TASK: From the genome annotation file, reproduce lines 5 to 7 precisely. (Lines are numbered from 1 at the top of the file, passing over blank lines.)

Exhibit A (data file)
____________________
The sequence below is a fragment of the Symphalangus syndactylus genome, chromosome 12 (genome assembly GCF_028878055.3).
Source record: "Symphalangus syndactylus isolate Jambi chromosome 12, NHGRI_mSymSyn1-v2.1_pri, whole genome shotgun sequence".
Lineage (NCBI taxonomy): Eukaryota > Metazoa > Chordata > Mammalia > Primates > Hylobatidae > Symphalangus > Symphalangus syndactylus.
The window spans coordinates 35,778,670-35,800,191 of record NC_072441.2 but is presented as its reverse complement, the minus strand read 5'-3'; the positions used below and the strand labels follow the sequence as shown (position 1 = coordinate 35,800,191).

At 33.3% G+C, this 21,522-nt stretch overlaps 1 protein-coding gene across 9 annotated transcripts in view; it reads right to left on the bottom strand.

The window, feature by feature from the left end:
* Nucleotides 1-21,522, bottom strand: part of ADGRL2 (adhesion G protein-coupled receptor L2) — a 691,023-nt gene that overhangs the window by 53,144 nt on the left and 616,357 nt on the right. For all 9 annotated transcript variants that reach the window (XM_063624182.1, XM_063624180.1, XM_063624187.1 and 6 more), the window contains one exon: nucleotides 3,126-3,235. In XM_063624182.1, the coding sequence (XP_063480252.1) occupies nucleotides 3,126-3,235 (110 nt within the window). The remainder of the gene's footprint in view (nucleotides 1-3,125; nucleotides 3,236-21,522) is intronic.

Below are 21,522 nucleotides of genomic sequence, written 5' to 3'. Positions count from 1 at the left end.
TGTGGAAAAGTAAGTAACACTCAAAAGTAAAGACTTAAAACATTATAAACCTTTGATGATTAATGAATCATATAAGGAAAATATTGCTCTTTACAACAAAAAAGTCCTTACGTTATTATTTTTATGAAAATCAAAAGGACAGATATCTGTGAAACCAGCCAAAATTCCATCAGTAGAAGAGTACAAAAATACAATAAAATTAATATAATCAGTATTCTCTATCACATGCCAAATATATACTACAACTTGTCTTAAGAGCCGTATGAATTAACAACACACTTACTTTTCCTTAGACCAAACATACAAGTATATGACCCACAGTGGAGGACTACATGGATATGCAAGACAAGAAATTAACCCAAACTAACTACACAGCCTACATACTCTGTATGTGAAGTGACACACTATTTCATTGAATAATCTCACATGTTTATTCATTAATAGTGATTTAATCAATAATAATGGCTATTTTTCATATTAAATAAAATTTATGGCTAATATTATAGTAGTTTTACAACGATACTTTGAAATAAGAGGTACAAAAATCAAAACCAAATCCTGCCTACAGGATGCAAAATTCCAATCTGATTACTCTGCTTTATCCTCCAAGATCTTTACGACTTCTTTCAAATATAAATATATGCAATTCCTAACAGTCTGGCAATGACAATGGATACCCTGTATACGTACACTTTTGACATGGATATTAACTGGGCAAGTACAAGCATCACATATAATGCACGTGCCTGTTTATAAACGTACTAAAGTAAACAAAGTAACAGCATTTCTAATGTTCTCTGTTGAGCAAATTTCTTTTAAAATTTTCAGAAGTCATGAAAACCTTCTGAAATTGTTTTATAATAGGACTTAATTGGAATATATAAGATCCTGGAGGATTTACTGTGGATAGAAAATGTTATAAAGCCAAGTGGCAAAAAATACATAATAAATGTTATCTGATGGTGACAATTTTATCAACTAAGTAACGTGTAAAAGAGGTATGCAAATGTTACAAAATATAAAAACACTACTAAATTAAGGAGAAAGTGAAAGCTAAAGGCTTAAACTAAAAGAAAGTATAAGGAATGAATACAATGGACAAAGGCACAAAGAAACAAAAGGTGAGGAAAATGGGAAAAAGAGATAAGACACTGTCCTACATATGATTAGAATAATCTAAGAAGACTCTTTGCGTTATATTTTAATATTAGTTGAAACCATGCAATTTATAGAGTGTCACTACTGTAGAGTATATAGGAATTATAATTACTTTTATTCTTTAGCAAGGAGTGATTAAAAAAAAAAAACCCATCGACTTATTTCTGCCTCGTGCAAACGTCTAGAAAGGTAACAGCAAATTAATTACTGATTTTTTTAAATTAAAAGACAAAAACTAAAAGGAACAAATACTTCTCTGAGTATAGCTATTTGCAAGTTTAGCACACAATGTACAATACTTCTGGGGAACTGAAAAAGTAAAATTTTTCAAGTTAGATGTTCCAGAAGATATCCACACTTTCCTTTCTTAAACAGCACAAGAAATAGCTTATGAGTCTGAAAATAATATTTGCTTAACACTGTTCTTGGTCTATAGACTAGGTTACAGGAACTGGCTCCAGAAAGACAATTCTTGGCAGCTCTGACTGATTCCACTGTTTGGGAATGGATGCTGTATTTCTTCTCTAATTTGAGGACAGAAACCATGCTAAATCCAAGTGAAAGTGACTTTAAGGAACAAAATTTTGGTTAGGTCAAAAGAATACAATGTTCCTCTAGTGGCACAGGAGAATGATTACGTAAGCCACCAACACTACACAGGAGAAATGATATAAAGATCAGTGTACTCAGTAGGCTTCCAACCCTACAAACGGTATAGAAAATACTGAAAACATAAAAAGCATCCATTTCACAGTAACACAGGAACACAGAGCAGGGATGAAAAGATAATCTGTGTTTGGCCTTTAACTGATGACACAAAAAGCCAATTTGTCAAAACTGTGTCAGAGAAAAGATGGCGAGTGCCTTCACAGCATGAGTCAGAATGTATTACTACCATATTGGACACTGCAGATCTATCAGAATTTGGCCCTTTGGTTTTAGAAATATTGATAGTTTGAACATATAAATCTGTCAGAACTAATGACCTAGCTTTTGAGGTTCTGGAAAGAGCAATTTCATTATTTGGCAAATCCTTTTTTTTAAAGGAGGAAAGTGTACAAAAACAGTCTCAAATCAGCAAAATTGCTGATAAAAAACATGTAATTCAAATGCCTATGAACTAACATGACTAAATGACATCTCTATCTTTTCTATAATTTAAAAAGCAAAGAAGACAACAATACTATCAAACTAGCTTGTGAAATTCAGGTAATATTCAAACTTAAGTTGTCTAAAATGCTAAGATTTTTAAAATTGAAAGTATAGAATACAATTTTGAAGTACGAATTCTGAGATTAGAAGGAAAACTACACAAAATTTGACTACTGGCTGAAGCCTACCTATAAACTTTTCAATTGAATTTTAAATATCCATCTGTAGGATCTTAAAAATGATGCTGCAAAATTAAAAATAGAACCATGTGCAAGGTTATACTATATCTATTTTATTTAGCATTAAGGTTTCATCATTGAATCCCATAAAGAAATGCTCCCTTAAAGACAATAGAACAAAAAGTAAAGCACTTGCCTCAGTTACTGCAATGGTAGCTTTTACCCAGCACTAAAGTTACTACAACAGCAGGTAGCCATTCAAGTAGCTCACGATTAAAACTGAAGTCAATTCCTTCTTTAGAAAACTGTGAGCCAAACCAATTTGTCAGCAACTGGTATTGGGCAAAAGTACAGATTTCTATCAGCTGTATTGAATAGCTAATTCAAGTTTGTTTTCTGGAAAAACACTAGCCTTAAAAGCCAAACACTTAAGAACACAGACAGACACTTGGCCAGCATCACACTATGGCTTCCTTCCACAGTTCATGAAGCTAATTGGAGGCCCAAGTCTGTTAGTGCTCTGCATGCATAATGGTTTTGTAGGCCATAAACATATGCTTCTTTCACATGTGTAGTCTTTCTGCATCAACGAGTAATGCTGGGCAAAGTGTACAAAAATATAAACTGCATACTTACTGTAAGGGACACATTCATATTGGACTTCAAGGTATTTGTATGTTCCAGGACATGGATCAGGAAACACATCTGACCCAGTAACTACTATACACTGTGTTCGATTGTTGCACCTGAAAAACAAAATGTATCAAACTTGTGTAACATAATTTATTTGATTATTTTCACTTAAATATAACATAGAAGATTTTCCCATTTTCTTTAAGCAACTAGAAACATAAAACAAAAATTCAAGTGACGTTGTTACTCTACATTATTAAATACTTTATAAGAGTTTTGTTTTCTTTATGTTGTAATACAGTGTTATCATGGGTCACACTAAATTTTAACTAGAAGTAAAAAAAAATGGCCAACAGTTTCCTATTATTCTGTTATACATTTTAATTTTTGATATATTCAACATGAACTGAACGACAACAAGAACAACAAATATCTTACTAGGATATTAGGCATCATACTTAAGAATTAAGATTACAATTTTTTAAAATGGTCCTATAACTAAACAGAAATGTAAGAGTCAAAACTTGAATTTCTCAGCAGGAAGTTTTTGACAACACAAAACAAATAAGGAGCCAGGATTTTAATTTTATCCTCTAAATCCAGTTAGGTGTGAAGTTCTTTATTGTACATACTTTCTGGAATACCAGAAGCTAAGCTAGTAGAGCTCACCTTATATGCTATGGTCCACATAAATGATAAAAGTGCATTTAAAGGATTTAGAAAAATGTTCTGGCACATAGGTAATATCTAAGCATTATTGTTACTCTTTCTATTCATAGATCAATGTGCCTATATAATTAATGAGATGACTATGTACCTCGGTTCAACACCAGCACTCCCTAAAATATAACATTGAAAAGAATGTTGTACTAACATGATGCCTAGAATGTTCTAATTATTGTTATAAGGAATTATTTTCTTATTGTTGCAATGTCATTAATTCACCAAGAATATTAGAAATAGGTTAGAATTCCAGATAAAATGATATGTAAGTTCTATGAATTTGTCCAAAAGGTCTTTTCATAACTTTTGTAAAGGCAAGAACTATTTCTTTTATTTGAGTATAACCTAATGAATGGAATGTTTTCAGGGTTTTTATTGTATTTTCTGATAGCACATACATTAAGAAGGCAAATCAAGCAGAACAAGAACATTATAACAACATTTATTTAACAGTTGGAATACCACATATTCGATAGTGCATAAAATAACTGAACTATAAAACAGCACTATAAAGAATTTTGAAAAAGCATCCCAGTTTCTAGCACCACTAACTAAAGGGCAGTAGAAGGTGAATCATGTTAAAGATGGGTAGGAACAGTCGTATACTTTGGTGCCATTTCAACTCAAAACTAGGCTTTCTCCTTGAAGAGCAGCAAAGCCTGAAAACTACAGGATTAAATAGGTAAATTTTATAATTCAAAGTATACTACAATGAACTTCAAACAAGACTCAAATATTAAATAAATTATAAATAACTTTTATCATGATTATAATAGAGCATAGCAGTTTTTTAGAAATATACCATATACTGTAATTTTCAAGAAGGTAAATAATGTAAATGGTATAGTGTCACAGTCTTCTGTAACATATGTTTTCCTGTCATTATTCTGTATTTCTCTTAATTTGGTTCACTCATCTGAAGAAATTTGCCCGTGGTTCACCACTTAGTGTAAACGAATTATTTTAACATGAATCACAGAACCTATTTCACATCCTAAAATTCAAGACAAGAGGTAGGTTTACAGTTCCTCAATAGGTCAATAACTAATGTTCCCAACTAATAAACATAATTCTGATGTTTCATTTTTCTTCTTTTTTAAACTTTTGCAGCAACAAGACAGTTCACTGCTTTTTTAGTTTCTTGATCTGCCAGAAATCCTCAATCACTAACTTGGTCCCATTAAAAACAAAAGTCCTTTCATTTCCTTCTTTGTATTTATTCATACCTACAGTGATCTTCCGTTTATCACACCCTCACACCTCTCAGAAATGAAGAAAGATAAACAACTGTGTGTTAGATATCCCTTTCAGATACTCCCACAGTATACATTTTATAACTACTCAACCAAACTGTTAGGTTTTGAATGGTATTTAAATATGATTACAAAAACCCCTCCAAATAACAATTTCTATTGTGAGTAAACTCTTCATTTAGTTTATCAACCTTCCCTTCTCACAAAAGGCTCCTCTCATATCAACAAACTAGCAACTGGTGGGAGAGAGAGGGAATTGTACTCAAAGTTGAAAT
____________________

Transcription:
At 33.3% G+C, this 21,522-nt stretch overlaps 1 protein-coding gene across 9 annotated transcripts in view; it reads right to left on the bottom strand.

The window, feature by feature from the left end:
* Nucleotides 1-21,522, bottom strand: part of ADGRL2 (adhesion G protein-coupled receptor L2) — a 691,023-nt gene that overhangs the window by 53,144 nt on the left and 616,357 nt on the right. For all 9 annotated transcript variants that reach the window (XM_063624182.1, XM_063624180.1, XM_063624187.1 and 6 more), the window contains one exon: nucleotides 3,126-3,235. In XM_063624182.1, the coding sequence (XP_063480252.1) occupies nucleotides 3,126-3,235 (110 nt within the window). The remainder of the gene's footprint in view (nucleotides 1-3,125; nucleotides 3,236-21,522) is intronic.